Thursday, January 1, 2009

Sogatsu - The New Year

Shimekazari - To keep evil spirits away - placed at the doorway of a home. Typical decoration for New Years. On our neighbors' doors and around town the Christmas decorations came down on the 26th and these things sorts of things went up. You can bet Santa came off our door as well the day after Christmas.
Kadomatsu - Bamboo is for strength and pine for longevity. The three shoots represent heaven, humanity and earth. They are usually placed on either side of an entrance representing man and woman.

New Years is Japan's most important holiday celebrated for 3 days. It's a time for wiping the slate clean and starting fresh. I believe they make their resolutions at the shrines and temples, and they ALL go and pray for good health and fortune, something we all look forward to. It's more of a custom than a religious thing. Instead of Christmas cards, they send New Year's cards. They have their traditional foods that are all prepared ahead of time so that come the New Year they are relaxing, not working, and having a quiet peaceful time with family. Kate desperately wanted me to buy two of the traditional foods, mochi (for pounded rice balls) and soba noodles. Apparently the rice after it is prepared takes a long time to eat. You chew and chew and chew. So, I looked for that for about a minute, didn't find it. I did buy the soba noodles. Soba noodles are eaten in hope that your life is as long as the noodles. Mine are still in the package on the counter. I went with the traditional southern American dish and prepared black-eyed peas. As I write this 10 hours later, the soup is not finished. Hmmm. First time with my slow-cooker in Japan - it must be REALLY slow. Our electronics are not quite up to speed here. I am going to be up for a while.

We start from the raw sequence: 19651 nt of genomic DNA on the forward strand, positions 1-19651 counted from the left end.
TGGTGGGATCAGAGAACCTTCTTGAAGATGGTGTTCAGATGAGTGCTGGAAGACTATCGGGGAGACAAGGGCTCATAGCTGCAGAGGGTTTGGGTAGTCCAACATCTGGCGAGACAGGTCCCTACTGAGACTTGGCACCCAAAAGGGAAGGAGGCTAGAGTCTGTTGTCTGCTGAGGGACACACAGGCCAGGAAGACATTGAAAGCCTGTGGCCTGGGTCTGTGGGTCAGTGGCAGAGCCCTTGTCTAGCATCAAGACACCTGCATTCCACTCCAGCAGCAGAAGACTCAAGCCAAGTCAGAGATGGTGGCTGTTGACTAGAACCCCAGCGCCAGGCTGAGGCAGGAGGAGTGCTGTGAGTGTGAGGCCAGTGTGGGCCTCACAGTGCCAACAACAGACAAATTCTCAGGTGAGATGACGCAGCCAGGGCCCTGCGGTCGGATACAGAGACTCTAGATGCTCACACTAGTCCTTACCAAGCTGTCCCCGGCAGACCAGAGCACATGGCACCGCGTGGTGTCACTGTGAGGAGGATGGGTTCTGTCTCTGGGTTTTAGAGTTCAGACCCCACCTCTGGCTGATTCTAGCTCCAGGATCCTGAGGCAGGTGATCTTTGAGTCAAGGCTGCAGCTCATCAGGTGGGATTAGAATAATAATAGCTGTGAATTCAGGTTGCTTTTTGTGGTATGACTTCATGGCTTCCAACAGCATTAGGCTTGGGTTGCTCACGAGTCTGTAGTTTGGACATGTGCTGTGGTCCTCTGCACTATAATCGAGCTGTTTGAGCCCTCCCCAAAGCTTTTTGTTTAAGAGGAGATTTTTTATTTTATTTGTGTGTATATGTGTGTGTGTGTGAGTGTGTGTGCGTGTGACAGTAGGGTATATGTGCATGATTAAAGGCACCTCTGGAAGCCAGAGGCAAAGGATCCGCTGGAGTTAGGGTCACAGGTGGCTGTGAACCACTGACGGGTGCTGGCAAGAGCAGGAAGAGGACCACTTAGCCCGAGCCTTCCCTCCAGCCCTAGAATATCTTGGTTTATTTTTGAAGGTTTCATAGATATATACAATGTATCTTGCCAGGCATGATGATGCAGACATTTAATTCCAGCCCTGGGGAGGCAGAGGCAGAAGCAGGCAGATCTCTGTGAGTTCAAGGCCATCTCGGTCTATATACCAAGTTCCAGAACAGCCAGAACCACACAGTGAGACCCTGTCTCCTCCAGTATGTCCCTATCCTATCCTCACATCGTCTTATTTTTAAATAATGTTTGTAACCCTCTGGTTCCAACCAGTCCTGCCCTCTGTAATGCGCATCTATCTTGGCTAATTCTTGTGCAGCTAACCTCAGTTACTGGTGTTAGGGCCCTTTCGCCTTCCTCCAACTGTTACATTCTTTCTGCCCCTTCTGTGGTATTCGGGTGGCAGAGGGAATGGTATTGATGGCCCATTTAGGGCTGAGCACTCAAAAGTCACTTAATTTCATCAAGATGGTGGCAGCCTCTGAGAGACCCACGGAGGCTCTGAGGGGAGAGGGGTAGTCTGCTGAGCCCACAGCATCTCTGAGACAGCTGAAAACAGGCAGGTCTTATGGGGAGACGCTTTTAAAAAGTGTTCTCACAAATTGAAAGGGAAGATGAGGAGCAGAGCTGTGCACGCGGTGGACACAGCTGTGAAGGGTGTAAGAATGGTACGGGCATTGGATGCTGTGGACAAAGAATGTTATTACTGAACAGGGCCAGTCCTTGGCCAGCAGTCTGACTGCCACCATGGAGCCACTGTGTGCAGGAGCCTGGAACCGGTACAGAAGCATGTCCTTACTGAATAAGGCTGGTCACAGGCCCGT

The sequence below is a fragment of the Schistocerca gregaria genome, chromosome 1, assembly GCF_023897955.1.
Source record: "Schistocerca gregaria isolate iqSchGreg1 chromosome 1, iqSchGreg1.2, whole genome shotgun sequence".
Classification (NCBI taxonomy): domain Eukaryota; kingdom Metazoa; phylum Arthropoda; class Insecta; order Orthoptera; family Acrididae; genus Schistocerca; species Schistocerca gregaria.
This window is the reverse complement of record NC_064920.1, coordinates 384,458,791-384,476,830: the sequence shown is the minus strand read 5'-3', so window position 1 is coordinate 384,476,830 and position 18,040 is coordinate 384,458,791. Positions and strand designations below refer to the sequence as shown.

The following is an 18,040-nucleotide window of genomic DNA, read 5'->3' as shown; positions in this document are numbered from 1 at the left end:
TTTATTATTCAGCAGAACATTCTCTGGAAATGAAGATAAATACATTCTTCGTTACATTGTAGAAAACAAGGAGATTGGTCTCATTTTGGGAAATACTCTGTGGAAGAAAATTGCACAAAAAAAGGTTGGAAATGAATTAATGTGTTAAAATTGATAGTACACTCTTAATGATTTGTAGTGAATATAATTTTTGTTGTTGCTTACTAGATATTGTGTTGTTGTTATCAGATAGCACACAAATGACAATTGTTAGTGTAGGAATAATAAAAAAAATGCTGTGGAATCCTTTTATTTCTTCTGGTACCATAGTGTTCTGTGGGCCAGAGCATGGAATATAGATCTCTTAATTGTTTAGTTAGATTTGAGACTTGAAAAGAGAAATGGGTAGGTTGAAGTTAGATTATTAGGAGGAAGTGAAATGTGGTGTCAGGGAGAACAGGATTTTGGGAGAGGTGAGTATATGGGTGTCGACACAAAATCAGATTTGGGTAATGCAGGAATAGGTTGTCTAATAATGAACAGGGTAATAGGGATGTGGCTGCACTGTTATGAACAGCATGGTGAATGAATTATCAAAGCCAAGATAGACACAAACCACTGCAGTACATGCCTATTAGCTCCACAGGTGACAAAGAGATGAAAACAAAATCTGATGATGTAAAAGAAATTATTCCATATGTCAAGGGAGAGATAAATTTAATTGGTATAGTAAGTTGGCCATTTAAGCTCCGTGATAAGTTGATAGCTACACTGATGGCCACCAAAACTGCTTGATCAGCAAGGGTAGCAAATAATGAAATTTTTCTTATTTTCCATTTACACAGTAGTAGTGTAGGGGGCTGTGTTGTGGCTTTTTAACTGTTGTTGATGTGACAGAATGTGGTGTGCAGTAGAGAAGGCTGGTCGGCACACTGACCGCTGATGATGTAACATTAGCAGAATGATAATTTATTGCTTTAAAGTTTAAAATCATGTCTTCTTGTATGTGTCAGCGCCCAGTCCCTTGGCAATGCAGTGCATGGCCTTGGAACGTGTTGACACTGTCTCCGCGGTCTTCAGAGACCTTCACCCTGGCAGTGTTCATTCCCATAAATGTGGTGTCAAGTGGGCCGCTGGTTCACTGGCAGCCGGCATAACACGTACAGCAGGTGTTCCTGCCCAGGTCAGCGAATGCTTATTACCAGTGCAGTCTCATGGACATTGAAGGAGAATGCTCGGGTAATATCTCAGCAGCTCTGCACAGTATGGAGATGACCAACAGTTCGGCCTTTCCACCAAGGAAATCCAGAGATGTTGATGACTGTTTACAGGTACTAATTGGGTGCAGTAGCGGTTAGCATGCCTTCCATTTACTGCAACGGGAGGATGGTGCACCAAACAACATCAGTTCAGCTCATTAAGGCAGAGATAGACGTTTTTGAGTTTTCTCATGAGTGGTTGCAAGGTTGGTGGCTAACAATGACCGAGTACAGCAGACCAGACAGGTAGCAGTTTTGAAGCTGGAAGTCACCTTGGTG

On New Year's Eve, instead of the ball dropping they ring the bell at the Buddist temples 108 times. Each bell represents an earthly passion that the people need to overcome in order to attain enlightenment. That's a lot of passion. At the popular Meiji Shrine, 3 million people will visit over the 3 day holiday. No, we won't be 5 of that 3 million.

We were invited to an open house (a family from Connor's preschool) on New Year's Day. Although our neighbors in our building didn't have the same age kids, this open house did. It was an extra treat. We had a really nice day/evening talking, eating, drinking, meeting people all with their own interesting story from their travels in the world. Between the 5 or so families there, we were from or had lived in France, London, Egypt, Turkey, Japan, US including Alaska, Colorado, Arizona, California, DC, NY, and of course Minneapolis. I am beginning to see how people catch the expat bug.


JUDY WENDT said...

An excellent entry...loved photos!

ssmurray said...

Brigitte, thank you so much for the great info. I learned so much! It's like studying abroad from the comfort of my couch.